The Dream Houses



Keep out!  No riffraff or flowering shrubs allowed!    

If you are suffering at present from a shrinking retirement account, rising unemployment, tighter credit, and plummeting property values, there might be a silver lining here.  Maybe the worst of suburban development is coming to an end. 

Shrinking prosperity is already putting the brakes on the proliferation of McMansions everywhere.  And what no cash doesn’t do, the end of what writer James Howard Kunstler calls the "cheap oil fiesta" might.  Most of us now know in our bones that oil prices are only plummeting temporarily, that we are coming up against the finite limits of our fossil fuel supply sooner rather than later.  And our national tendency to build wherever we please with as little connection as possible to walkable civilization or nature now mainly seems embarrassing.

Here, as a prime example of what’s gotta end, are photos from the most "upscale" new development outside of Red Bluff, California, an inexplicable several miles from Red Bluff itself.   


Why have a garden when there’s concrete?


Or brick and concrete?


Or stone and concrete?

You’d never guess, of course, that these houses are not set in some asphalt desert, but on the gorgeous, icy, clean Sacramento River in an amazingly unspoiled and underpopulated landscape of beautiful golden grasses and towering oaks, with snow-covered volcanic mountains in the distance.


Here’s a vacant lot in the same development.

And here is a photo by Diane Cardwell, a much better photographer than me, of a spot nearby to give you an idea of the stark majesty of this part of the world.


Why build and landscape appropriately, however, when you can completely dominate and obliterate a beautiful piece of land with your concrete and your cash?  And why participate in the life of a scruffy but charming town like Red Bluff, when you can build your house behind gates miles outside it?

Hard times are not pretty.  But I’m not entirely unhappy about them, if they mean fewer "dream" houses so utterly disconnected from both humanity and God’s green earth.


  1. My cozy little cabin would probably fit into the entry foyer of one of those monster houses.

    Reading Kunstler is never reassuring. He was sure right about the still unfolding financial crisis though.

  2. All the top photo needs is some concertina wire along the top of the fence and some ominous looking gun turrets and guard towers to complete the look. Maybe they got their landscaping ideas from the CA Dept. of Corrections?

  3. Wow, good ol’ Red Bluff. Red Bluff used to be the quiet country cousin to Redding, which is entirely too big for it’s britches now.

    The McMansions creep and spread like a virus… Holy moly, who could pay the upside-down mortgage plus the heating and cooling bill on one of those sensible places? I agree that this big hiccup in the economy will slow down the egregious hyper-consumerism for a while.

    Have they been packing the pretty foothills around the area with McMansions, too, with all the grace of an asteroid stuck into the hillside? Then, they think “Oh, fire danger!” and blast out a huge clear-cut moonscape around the McMansion high on the hill – really ugly.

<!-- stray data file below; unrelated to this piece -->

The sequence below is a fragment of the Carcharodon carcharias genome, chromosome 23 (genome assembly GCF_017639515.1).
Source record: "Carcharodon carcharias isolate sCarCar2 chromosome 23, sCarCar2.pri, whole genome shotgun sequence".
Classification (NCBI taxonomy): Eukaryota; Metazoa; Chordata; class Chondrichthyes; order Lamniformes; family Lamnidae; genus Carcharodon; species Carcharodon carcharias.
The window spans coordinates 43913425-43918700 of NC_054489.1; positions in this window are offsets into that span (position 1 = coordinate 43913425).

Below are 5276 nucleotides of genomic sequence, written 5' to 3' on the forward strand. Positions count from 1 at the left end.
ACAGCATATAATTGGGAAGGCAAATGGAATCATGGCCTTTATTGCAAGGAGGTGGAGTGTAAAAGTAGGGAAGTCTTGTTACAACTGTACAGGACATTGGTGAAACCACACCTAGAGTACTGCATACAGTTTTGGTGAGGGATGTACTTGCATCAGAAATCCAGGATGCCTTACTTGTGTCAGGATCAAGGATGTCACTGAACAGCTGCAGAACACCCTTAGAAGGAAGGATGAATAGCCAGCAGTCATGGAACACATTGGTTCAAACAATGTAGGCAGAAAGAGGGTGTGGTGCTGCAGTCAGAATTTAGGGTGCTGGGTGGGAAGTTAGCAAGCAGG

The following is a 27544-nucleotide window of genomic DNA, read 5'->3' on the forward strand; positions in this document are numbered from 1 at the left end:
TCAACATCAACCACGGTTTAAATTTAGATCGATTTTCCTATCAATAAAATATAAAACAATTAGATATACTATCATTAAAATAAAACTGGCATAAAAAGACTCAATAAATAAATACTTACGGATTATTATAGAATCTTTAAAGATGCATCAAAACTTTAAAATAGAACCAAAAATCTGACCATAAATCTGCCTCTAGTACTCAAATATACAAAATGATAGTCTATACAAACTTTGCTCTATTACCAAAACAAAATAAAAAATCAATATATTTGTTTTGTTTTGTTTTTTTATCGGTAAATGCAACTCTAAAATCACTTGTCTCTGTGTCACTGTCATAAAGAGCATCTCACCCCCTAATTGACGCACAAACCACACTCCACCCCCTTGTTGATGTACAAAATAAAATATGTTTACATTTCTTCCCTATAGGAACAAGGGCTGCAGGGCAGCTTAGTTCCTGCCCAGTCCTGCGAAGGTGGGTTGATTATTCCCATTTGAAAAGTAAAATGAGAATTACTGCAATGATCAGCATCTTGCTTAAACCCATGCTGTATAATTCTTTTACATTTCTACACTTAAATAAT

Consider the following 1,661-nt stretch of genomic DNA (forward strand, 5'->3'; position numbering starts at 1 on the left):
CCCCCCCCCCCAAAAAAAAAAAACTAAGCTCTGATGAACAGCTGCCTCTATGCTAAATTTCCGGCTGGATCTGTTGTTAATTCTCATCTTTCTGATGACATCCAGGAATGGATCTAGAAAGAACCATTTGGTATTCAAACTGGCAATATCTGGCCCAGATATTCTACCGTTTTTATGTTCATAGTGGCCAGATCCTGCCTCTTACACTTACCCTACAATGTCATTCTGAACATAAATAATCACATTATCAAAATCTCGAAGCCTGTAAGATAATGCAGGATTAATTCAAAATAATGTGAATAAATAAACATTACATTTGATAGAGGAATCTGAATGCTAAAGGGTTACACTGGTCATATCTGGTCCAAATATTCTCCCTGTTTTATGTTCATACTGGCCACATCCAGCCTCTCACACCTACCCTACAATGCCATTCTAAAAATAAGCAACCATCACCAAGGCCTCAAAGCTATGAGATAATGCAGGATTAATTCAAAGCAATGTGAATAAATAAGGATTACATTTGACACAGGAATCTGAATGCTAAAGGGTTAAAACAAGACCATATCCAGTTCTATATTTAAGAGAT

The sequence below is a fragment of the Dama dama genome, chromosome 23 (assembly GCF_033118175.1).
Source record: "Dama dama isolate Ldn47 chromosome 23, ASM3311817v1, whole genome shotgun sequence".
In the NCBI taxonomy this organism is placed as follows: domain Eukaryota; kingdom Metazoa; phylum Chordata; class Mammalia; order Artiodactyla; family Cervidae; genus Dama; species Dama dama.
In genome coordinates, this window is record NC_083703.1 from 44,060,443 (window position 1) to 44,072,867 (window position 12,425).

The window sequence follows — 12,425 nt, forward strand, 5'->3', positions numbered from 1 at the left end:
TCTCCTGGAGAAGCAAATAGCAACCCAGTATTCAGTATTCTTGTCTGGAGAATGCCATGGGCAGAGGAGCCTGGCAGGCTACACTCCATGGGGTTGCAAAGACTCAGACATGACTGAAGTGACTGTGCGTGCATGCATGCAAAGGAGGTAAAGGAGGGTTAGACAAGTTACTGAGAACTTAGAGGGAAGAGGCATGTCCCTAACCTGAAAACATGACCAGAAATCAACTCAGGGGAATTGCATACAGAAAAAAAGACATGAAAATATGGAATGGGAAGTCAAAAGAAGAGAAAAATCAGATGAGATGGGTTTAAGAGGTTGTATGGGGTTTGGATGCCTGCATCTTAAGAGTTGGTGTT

Anyway – I hear ya, and it’s a great post to get people thinking!!!

  4. Near Beaverton and Portland, Oregon, I’ve seen benefits to people not being able to build what you called McMansions.

    During the 90s, many of my customers left older homes to go to new ones that they could barely afford. They skimped on the landscape installation, and the new landscaping required little pruning which meant a loss of pruning business.

    When cutomers stay in houses longer, it’s better for us.

    Also, I watched Beaverton grow from about 7,000 in the 60s, to near 80,000 currently. And I’ve got no gripes about development coming to a halt. That always leaves a nice niche in the remodeling trade to turn to.



  5. Ugly ill planned architecture (contractor schlock) and lack of well planned sustainable landscape architecture will continue to blight the United States because people want these type of homes and know no better or just do not care about their far reaching effects.
    Fortunately the credit crunch will curb this blight and perhaps during this ‘down time’, some back to basics sensible environmental sensitivity training & education can sprout up in its place.

    Looks like Red Bluff could use a planning department recall or at the very least an update to their planning and building dept. codes and oversights.

  6. Who would even want to live there? It looks like a mental institution. What’s with the economy car out front? That couldn’t be theirs. Why would anyone commute home to this and why would some old farts decide to retire and take care of all the dust collecting in the unused rooms?

  7. Someone recently put one of these in my neighbourhood, just plopped it down among the Sears bungalows and 1930 colonials and a couple of “painted ladies”. It is enormous, and in front it is completely paved–there is a double driveway, a complex of steps and paths, and two planting pockets which now contain nandinas and nothing else. It faces west, so I suppose it’s just as well they haven’t left any more planting space because plants would be cooked by the afternoon summer sunreflecting off all that cement.

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